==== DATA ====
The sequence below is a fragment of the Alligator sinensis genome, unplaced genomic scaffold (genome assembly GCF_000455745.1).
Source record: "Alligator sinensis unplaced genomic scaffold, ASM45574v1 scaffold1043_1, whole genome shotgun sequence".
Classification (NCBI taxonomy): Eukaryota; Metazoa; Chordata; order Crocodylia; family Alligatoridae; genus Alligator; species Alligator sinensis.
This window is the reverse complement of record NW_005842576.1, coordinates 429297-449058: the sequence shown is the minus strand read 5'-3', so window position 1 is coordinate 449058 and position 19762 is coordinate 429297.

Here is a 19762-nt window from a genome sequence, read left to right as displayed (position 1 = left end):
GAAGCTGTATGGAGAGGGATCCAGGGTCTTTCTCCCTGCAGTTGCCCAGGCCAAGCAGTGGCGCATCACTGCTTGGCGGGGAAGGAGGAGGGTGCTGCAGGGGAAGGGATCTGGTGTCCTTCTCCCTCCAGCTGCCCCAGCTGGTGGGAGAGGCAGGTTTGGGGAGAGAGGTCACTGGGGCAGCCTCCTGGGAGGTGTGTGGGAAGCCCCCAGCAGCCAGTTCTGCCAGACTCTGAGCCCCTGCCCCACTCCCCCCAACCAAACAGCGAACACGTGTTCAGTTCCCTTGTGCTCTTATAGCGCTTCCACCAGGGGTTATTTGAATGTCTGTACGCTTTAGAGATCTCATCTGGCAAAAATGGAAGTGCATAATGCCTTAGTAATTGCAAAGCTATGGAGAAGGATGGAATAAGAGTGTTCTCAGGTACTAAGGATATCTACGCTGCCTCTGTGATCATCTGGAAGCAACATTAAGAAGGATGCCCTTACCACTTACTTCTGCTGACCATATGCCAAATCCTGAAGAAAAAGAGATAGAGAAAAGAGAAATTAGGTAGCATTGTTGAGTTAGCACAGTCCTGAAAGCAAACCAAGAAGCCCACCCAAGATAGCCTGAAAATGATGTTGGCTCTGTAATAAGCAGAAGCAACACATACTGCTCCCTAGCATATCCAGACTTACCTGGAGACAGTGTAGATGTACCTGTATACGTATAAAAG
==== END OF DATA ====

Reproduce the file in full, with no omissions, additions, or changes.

The sequence below is a fragment of the Alligator sinensis genome, unplaced genomic scaffold (genome assembly GCF_000455745.1).
Source record: "Alligator sinensis unplaced genomic scaffold, ASM45574v1 scaffold1043_1, whole genome shotgun sequence".
Classification (NCBI taxonomy): Eukaryota; Metazoa; Chordata; order Crocodylia; family Alligatoridae; genus Alligator; species Alligator sinensis.
This window is the reverse complement of record NW_005842576.1, coordinates 429297-449058: the sequence shown is the minus strand read 5'-3', so window position 1 is coordinate 449058 and position 19762 is coordinate 429297.

Here is a 19762-nt window from a genome sequence, read left to right as displayed (position 1 = left end):
GAAGCTGTATGGAGAGGGATCCAGGGTCTTTCTCCCTGCAGTTGCCCAGGCCAAGCAGTGGCGCATCACTGCTTGGCGGGGAAGGAGGAGGGTGCTGCAGGGGAAGGGATCTGGTGTCCTTCTCCCTCCAGCTGCCCCAGCTGGTGGGAGAGGCAGGTTTGGGGAGAGAGGTCACTGGGGCAGCCTCCTGGGAGGTGTGTGGGAAGCCCCCAGCAGCCAGTTCTGCCAGACTCTGAGCCCCTGCCCCACTCCCCCCAACCAAACAGCGAACACGTGTTCAGTTCCCTTGTGCTCTTATAGCGCTTCCACCAGGGGTTATTTGAATGTCTGTACGCTTTAGAGATCTCATCTGGCAAAAATGGAAGTGCATAATGCCTTAGTAATTGCAAAGCTATGGAGAAGGATGGAATAAGAGTGTTCTCAGGTACTAAGGATATCTACGCTGCCTCTGTGATCATCTGGAAGCAACATTAAGAAGGATGCCCTTACCACTTACTTCTGCTGACCATATGCCAAATCCTGAAGAAAAAGAGATAGAGAAAAGAGAAATTAGGTAGCATTGTTGAGTTAGCACAGTCCTGAAAGCAAACCAAGAAGCCCACCCAAGATAGCCTGAAAATGATGTTGGCTCTGTAATAAGCAGAAGCAACACATACTGCTCCCTAGCATATCCAGACTTACCTGGAGACAGTGTAGATGTACCTGTATACGTATAAAAG